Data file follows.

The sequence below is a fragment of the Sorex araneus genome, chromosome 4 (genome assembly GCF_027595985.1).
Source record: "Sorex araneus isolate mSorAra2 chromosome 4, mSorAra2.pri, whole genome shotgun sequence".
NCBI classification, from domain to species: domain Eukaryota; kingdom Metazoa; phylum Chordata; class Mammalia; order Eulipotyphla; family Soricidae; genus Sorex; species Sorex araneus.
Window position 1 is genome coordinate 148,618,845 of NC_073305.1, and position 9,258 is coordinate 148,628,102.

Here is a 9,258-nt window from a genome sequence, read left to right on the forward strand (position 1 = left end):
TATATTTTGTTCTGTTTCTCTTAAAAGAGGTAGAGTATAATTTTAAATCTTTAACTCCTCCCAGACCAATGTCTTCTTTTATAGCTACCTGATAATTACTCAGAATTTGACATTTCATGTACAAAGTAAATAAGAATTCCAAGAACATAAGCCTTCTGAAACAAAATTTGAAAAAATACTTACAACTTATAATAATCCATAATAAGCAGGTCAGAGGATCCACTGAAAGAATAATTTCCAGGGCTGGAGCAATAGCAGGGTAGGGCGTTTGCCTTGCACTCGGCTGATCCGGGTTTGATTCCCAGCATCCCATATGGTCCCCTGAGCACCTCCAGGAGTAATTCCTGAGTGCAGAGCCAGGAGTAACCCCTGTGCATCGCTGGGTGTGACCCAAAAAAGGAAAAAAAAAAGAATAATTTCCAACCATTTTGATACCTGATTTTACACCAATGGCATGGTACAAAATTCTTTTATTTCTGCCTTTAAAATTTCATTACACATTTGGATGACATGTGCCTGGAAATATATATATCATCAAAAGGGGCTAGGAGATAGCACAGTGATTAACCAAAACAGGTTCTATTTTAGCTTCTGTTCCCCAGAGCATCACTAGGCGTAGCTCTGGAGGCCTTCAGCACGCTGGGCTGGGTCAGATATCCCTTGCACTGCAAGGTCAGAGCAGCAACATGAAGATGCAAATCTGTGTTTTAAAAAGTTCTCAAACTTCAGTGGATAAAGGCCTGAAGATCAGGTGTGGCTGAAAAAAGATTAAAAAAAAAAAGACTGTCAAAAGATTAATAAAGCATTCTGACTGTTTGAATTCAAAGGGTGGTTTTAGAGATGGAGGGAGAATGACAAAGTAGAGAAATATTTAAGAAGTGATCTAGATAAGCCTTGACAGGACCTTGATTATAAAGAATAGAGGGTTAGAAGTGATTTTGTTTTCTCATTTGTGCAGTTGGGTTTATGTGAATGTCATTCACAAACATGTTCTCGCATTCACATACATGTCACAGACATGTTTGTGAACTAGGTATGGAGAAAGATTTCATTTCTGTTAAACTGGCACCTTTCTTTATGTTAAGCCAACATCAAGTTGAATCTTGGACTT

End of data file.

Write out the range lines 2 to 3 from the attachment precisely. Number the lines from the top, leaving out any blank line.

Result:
Source record: "Sorex araneus isolate mSorAra2 chromosome 4, mSorAra2.pri, whole genome shotgun sequence".
NCBI classification, from domain to species: domain Eukaryota; kingdom Metazoa; phylum Chordata; class Mammalia; order Eulipotyphla; family Soricidae; genus Sorex; species Sorex araneus.